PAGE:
Maryland Bishops Denounce Assisted-Suicide Bill

The bill, titled the End-of-Life Option Act, was introduced in both the House and Senate in mid-January.

Archbishop William Lori of Baltimore, vice president of the United States Conference of Catholic Bishops, at the USCCB's fall meeting Nov. 15, 2023.
Archbishop William Lori of Baltimore, vice president of the United States Conference of Catholic Bishops, at the USCCB's fall meeting Nov. 15, 2023. (photo: Joe Bukuras/CNA / EWTN)

The bishops of Maryland have written an open letter denouncing state legislators’ decision to consider an assisted-suicide bill and calling for “a better path forward.”

“We are deeply disappointed to learn that once again the Maryland General Assembly will debate whether to legalize physician-assisted suicide,” the Jan. 30 letter from the Maryland Catholic Conference said.

Assisted-suicide bills have been considered in Maryland since the 1990s — and most recently in 2023 — but have never passed.

Signed by Baltimore Archbishop William Lori, Washington archbishop Cardinal Wilton Gregory, and Wilmington Bishop William Koenig, the letter said that the bill “puts our most vulnerable brothers and sisters at risk of making decisions for themselves that are manipulated by factors such as disability, mental instability, poverty, and isolation.”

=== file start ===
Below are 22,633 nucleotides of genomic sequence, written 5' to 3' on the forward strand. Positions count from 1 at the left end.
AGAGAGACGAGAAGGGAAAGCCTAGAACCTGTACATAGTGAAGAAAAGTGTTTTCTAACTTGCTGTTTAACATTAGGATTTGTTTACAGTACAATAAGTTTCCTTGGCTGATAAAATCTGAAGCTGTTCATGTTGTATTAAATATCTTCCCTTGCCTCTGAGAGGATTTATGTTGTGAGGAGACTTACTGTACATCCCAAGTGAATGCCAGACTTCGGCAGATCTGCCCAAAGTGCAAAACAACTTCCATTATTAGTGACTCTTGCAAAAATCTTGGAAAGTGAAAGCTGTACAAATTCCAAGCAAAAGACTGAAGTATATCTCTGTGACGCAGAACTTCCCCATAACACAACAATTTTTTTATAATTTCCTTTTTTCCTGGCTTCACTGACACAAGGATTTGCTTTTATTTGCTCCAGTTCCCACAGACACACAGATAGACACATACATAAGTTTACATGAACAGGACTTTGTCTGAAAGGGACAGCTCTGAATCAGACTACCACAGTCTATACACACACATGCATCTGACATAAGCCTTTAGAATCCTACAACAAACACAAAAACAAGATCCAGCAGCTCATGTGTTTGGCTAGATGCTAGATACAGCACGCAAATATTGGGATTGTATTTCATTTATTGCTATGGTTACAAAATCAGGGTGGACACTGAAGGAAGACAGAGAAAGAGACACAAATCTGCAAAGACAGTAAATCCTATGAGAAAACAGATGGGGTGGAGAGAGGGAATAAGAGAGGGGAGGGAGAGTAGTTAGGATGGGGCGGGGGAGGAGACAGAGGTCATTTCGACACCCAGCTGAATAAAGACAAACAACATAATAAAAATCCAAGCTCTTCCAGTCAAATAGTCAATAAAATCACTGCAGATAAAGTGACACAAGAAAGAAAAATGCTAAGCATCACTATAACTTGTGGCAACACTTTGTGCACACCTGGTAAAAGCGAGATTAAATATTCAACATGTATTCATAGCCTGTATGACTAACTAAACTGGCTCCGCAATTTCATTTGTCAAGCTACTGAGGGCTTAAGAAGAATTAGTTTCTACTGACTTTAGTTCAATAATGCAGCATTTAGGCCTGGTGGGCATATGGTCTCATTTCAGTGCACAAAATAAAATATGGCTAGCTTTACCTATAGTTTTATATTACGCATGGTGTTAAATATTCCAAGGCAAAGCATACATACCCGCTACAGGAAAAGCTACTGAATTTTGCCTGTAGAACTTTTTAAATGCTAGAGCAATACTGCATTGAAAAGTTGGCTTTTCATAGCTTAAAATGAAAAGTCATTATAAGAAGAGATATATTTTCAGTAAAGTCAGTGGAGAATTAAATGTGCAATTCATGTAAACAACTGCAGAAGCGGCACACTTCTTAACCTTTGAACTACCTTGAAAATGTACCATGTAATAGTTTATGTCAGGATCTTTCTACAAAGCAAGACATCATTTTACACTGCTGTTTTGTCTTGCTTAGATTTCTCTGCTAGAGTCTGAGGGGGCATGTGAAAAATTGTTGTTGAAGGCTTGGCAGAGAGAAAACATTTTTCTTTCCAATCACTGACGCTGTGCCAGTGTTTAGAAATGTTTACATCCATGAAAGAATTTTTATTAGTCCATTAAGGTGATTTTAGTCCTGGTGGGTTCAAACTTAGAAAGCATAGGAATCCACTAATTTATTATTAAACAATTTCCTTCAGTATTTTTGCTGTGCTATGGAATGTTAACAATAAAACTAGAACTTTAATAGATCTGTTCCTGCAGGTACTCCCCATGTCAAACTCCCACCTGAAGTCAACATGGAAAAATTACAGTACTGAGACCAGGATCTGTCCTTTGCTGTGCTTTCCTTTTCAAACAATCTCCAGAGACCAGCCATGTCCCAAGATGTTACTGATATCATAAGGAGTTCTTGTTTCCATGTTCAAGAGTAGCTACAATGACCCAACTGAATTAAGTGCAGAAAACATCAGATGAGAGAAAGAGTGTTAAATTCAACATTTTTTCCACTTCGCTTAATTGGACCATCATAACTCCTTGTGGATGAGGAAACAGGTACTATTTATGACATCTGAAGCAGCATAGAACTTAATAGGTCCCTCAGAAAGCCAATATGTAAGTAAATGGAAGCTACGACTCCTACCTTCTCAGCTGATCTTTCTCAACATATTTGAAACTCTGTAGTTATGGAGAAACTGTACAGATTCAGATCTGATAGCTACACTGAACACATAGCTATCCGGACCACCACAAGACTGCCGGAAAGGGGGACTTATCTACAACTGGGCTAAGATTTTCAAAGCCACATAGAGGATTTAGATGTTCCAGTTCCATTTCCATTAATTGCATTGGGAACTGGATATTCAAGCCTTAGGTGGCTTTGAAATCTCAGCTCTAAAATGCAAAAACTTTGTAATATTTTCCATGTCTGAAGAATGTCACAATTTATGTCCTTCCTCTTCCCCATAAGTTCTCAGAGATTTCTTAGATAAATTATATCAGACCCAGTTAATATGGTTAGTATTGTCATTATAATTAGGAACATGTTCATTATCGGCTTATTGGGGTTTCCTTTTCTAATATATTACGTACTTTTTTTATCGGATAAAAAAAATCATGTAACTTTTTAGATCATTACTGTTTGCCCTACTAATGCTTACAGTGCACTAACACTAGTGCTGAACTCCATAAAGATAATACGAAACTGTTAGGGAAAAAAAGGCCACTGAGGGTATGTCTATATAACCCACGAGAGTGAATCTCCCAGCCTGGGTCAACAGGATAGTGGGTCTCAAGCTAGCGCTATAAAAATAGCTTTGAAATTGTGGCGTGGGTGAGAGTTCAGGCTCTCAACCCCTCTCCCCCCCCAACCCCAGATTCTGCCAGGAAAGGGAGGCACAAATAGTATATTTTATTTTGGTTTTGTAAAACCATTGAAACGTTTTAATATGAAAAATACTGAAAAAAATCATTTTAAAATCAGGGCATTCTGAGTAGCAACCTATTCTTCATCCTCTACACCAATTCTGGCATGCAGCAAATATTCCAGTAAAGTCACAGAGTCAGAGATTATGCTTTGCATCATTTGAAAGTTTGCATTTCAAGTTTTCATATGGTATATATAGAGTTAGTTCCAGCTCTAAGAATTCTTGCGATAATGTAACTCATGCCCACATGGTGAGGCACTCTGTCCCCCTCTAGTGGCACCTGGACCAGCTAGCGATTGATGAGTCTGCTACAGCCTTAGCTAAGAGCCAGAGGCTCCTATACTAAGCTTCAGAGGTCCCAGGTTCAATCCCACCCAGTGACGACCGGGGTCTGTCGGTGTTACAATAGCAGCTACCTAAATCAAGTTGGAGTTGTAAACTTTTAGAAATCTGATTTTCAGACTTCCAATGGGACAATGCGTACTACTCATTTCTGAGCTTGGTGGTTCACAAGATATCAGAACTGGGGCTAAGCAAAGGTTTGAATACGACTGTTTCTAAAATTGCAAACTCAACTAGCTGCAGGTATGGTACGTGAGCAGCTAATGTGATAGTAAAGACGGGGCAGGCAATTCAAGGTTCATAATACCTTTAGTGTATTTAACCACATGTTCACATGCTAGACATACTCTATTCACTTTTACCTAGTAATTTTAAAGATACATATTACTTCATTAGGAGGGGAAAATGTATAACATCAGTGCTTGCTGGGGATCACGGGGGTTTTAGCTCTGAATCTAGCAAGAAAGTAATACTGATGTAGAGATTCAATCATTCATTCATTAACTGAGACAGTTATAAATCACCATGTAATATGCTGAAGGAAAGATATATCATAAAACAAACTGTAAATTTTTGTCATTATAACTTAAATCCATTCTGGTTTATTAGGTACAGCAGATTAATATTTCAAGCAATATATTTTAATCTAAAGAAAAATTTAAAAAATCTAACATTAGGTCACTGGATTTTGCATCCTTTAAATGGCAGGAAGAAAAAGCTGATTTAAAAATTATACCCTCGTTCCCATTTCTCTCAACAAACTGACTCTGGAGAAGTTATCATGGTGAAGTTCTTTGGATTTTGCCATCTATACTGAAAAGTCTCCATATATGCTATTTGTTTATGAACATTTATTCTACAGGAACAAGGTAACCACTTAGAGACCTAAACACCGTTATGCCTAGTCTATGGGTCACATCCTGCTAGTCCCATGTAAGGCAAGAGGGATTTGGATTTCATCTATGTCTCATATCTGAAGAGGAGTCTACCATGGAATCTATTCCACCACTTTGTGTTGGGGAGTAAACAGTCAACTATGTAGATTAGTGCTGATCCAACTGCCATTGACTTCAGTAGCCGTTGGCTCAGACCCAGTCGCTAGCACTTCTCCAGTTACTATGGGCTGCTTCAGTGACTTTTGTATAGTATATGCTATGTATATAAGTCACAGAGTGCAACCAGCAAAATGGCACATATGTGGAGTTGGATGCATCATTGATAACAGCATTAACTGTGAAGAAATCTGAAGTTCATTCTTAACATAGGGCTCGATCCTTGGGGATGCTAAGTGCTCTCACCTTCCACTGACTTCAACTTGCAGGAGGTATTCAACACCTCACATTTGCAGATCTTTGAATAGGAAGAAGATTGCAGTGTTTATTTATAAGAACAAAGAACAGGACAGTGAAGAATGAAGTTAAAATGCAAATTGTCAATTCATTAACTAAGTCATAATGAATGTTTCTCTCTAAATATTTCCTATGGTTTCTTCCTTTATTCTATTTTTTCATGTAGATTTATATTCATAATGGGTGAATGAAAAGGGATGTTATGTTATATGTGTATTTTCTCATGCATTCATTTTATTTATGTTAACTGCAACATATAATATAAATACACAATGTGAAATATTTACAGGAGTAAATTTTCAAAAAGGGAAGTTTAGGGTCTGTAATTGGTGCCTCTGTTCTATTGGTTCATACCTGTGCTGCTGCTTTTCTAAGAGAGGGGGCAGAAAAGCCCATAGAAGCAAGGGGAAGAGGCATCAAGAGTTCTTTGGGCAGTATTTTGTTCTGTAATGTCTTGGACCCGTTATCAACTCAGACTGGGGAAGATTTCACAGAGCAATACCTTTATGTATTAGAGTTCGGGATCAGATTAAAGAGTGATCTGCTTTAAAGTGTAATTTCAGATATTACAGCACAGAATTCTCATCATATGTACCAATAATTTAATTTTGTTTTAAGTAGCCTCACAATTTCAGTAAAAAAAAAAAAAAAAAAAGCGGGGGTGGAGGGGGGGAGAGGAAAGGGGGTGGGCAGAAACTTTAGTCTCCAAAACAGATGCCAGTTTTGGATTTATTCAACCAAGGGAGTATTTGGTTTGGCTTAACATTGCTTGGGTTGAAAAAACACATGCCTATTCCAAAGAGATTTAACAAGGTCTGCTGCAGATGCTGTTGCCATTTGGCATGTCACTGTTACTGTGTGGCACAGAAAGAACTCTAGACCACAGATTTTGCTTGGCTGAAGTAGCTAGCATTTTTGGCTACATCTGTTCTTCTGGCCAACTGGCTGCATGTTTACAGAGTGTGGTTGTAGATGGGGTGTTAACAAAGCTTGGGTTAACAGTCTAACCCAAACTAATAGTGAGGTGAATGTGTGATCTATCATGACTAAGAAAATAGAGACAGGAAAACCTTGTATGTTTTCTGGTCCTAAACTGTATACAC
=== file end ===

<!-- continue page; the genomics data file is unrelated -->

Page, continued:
“Maryland has accurately recognized that suicide is a serious public health concern in the general population and has offered substantial resources to address the concern,” the letter said. 

“At a time when our nation is grappling with how to address a frighteningly high suicide rate it is deeply illogical for the state of Maryland to be seeking ways to facilitate suicide for those with a terminal illness, all the while claiming such preventable and unnecessary deaths are somehow dignified,” the bishops continued.